"The total energy involved was probably about 20 times greater," he said, adding that there was no causal relationship between the two quakes.

The quake that hit Japan early Saturday left at least 41 dead.

Rothery said the Ecuador quake was caused by the floor of the Pacific Ocean being subducted under South America.

The rupture occurred deeper underground than the recent Japan quakes, which should have lessened the shaking at the surface, he said.

"The greater damage to buildings and the probable greater loss of life in Ecuador may reflect poorer adherence to seismic building codes in the construction of buildings and bridges," he said.

People walk by damaged buildings after an earthquake struck off Ecuador's Pacific coast, at Tarqui neighborhood in Manta, Ecuador.

The city of Hippos, as viewed from the Sussita mountain saddle ridge with its necropolis and the Sea of Galilee in the background. This is where a severe earthquake that rumbled more than 1,700 years ago. With its Greco-Roman temples, its large marketplace and colonnaded streets, Hippos would have been for Jesus the "city set upon a hill" that "cannot be hidden."

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Hippos, also called Sussita in Hebrew (both names mean "horse") became known in Roman times as one of the Decapolis, a group of ten cities in Jordan, Israel and Syria which were regarded as centers of Greek and Roman culture. Hippos was a powerful city-state, allowed to mint its own coins, which featured the emblem of a horse on one side. On this coin one can see Tyche, the city Goddess, holding the reins of a horse.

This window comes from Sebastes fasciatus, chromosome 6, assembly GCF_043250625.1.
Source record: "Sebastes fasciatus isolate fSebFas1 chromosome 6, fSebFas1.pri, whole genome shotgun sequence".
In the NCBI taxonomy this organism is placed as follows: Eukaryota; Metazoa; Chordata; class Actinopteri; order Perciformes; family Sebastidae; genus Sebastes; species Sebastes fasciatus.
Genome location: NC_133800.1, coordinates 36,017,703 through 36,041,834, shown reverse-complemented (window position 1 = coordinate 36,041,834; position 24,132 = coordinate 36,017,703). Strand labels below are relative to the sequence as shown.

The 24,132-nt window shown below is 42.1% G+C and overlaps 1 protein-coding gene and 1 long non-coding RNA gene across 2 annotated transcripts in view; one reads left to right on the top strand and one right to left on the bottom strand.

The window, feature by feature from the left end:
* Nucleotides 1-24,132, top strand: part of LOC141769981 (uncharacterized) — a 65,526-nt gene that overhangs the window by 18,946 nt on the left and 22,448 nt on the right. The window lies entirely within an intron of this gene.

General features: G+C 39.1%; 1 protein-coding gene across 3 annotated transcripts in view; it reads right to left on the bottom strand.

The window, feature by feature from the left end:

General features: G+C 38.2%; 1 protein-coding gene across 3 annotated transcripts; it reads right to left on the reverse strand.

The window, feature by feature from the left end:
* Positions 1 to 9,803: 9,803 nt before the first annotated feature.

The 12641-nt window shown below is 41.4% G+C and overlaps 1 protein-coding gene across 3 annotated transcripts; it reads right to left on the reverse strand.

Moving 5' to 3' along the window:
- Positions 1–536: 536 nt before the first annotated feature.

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The city was prospering and was almost entirely Christian when an earthquake violently struck its walls in 363 A.D. Evidence of the massive quake was unearthed as archaeologists found a number of skeletons crushed under a collapsed roof in the northern section of the Basilica, the largest structure in the city. Built at the end of the 1st century A.D. during the peak of Roman building in the city and the region, the basilica served as a marketplace and main seat of the judge.

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Among the bones of the people killed in the collapse, the archaeologists found the skeleton of a woman with a golden pendant in the shape of a dove.

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Under the debris of the 363 earthquake the archaeologists also found a large fragment of a Roman statue. A finely carved right leg of a muscular man leaning on a trunk is what remained. The team hopes to find additional parts in the quake debris that could help identify the statue.

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The excavation also exposed the Roman baths. Residents spent 20 years rebuilding the city after the 363 earthquake. However, it was another powerful quake, on Jan. 18, 749, that razed the city, leaving it covered by debris, never to be populated again.